1
$\begingroup$

My question comes in three parts:

  • Suppose $x,y\in \Bbb Q$. Prove that $2x-5y\in \Bbb Q$
  • Prove that $3^{1/2}\not\in \Bbb Q$
  • Suppose $x\in \Bbb Q$. Prove that $x^2+3^{1/2}\not\in \Bbb Q$

In the third question I'm not sure how I should proceed to solve it. I'm aware of how to prove root 3 is irrational but that question I'm not sure of. Also the first question I don't understand how i can prove that $2x-5y$ is irrational.

$\endgroup$
  • $\begingroup$ Visit this page for information on how to properly type mathematics on this site using MathJax and $\LaTeX$. Compare the readability of (m + n)2014 2 C to $(m+n)^{2014}\in C$ $\endgroup$ – JMoravitz May 31 '16 at 16:41
  • $\begingroup$ The difference between " k E Z " and "m 2 A" is rather unclear. $\endgroup$ – user228113 May 31 '16 at 16:45
  • $\begingroup$ I have removed all of the first half of the questions in order to narrow the scope of the post. When posting a question, it should only be one question instead of several. With too many questions posted in a single post it can be difficult to properly associate one post with another in terms of labeling things as duplicates and such. The questions that I removed should be posted as a separate question, but the approach for those is to try to express each as a multiple of three, one more than a multiple of three, or two more than a multiple of three depending on which set they're in. $\endgroup$ – JMoravitz May 31 '16 at 16:52
  • $\begingroup$ @JMoravitz could you give me an example sorry i'm just struggling to understand these questions could you perhaps solve one for me if possible $\endgroup$ – Daniel May 31 '16 at 16:54
0
$\begingroup$

Hints: $1$. As $x,y \in \mathbb{Q}$ and $2,-5 \in \mathbb{Q}$, so $2x,-5y\in \mathbb{Q}$.

$2$. If possible consider $3^{1/2}$ is rational. Then $\exists p/q \in \mathbb{Q}$ such that $3=p^2/q^2$, then try to find a contradiction.

$3$. If $x\in \mathbb{Q}$ then $x^2\in \mathbb{Q}$. Then what can you say about $x^2+3^{1/2}$, if $3^{1/2} \not \in \mathbb{Q}$?

$\endgroup$
  • $\begingroup$ if x^2 is rational and root 3 is irrational adding them together will surely result in me getting something irrational.Sorry im writing a maths exam this week and im stressing because i dont understand the questions $\endgroup$ – Daniel May 31 '16 at 17:04
  • $\begingroup$ Yes you are right. We can also argue as $x^2 \in \mathbb{Q}$ and suppose $x^2+3^{1/2} \in \mathbb{Q}$ , then their subtraction should also be in $\mathbb{Q}$, but $x^2+3^{1/2}-x^2=\sqrt{3}$ which is not a rational number. Hence contradiction. $\endgroup$ – Kushal Bhuyan May 31 '16 at 17:09
  • $\begingroup$ So basically we are showing that even adding x^2 to root three is still irrational? Jmovaritz posted a solution to the problem. This is my first time encountering these types of questions. $\endgroup$ – Daniel May 31 '16 at 17:15
  • $\begingroup$ Yes adding $x^2$ to $3^{1/2}$ does not make it rational, it will still remain irrational as I have shown in the comment above. If you are having so much difficulty in understanding this type of problems then I would recommend you to go through about the rational and irrational numbers and their basic arithmetic from some books. $\endgroup$ – Kushal Bhuyan May 31 '16 at 17:20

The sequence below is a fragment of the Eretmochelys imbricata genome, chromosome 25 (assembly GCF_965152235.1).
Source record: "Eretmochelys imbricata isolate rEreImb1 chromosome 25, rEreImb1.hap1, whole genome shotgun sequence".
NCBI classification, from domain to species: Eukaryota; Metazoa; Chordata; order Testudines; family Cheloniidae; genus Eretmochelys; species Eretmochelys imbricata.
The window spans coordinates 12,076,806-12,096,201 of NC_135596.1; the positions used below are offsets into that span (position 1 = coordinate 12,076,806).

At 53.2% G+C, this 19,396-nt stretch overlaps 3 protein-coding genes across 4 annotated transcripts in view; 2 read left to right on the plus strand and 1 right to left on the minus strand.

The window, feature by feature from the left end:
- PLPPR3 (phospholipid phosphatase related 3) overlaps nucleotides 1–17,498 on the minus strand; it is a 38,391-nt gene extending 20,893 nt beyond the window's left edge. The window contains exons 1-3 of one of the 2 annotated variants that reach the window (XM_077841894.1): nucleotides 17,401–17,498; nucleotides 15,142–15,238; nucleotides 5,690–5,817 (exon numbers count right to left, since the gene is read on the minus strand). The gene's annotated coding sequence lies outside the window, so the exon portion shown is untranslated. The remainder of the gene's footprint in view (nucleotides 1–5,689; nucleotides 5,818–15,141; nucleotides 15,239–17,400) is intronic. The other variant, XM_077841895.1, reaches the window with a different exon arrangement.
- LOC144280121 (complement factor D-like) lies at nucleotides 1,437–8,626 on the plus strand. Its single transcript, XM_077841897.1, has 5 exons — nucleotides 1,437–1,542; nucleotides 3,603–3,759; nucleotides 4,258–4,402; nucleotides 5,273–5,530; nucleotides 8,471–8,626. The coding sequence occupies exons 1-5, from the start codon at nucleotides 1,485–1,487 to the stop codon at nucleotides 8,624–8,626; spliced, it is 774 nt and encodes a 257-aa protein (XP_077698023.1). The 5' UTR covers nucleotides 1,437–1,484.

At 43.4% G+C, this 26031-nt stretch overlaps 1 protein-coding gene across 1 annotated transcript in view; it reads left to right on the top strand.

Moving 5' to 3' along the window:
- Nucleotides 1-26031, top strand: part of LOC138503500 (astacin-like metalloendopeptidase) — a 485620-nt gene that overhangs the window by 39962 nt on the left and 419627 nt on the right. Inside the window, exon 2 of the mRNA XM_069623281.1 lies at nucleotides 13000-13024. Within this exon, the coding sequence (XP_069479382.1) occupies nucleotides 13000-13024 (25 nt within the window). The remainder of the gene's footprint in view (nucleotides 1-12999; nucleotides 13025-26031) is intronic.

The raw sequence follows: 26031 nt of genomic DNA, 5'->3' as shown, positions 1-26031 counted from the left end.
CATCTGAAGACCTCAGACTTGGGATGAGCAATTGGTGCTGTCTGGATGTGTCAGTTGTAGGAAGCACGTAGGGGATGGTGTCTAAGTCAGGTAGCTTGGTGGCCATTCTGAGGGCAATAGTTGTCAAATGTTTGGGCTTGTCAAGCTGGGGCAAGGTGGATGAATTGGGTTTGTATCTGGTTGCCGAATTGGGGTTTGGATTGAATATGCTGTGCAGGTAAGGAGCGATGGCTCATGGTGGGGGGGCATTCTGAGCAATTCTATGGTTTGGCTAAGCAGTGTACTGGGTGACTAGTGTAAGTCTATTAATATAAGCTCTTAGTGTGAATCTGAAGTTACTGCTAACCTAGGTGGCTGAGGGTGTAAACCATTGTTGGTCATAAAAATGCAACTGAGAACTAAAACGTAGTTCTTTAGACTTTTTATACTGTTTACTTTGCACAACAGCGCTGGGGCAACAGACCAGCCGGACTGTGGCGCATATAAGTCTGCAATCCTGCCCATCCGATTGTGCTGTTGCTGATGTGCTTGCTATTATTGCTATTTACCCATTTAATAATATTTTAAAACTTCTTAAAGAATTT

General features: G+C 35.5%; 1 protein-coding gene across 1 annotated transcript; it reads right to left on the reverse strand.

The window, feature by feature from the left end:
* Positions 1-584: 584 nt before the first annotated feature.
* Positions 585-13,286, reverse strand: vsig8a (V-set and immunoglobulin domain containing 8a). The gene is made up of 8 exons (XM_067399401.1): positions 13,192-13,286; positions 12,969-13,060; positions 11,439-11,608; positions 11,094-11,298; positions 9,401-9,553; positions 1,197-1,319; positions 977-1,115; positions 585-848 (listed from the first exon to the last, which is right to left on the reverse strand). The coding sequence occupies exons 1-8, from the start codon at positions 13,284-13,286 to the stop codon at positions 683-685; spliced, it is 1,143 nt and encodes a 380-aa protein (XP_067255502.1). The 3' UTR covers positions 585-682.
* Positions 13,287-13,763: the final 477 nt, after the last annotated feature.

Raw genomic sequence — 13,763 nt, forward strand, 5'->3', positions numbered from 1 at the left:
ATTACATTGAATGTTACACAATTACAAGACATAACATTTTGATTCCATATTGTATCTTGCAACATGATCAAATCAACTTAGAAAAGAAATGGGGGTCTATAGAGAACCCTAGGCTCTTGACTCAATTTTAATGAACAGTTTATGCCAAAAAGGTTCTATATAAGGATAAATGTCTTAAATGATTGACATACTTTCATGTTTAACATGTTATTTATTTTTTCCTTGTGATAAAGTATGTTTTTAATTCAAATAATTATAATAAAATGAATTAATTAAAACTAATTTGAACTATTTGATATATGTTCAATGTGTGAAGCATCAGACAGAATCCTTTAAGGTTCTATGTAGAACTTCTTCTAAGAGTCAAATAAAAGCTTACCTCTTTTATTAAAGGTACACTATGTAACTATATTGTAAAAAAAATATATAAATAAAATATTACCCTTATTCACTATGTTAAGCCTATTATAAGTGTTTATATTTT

• $\begingroup$ its the manner in which its asked which i am not used to $\endgroup$ – Daniel May 31 '16 at 17:34
0
$\begingroup$

For (a), this follows from the more general fact that a rational number plus another rational number is again rational. Still, it is worth going through the effort of proving this from first principles at least once.

Suppose that $x,y\in\Bbb Q$ are both rational numbers. We wish to prove then that $2x-5y\in \Bbb Q$ is also a rational number (you wrote the word irrational there presumably by mistake. Do not confuse the words as they mean completley opposite things)

Since $x\in \Bbb Q$, this means that there are integers $a$ and $b$ with $b\neq 0$ such that $x=\frac{a}{b}$.

Similarly, $y\in \Bbb Q$ implies that there are integers $c$ and $d$ with $d\neq 0$ such that $y=\frac{c}{d}$. (note: I used different letters to describe $x$ than I did for $y$ since they are able to be different)

Then we have $2x-5y = 2\frac{a}{b}-5\frac{c}{d} = \frac{2ad-5bc}{bd}$. We ask ourselves, is this a rational number? Is it the ratio of two integers with the bottom integer nonzero?


For (c), this follows from the more general fact that a rational number plus an irrational number is irrational. Again, it is worth approaching from first principles at least once.

We prove this via contradiction:

Suppose that $x\in \Bbb Q$ and that $x^2+\sqrt{3}\in \Bbb Q$

Then there exist integers $a,b,c,d$ with $b$ and $d$ nonzero such that $x=\frac{a}{b}$ and $x^2+\sqrt{3}=\frac{c}{d}$

But then, $\sqrt{3} = (x^2+\sqrt{3})-x^2 = \frac{c}{d}-(\frac{a}{b})^2 = \frac{b^2c - a^2d}{db^2}$. What do we know about the rationality of $\sqrt{3}$ from the previous part? What does this line say about the rationality of $\sqrt{3}$ though? Is this possible as a result? What does this imply about the original wording of the problem?

$\endgroup$
  • $\begingroup$ @JMovaritz, thank you so much i'll try go over your answers until i understand them im being a bit slow. $\endgroup$ – Daniel May 31 '16 at 17:08

Your Answer

By clicking “Post Your Answer”, you agree to our terms of service, privacy policy and cookie policy

Not the answer you're looking for? Browse other questions tagged or ask your own question.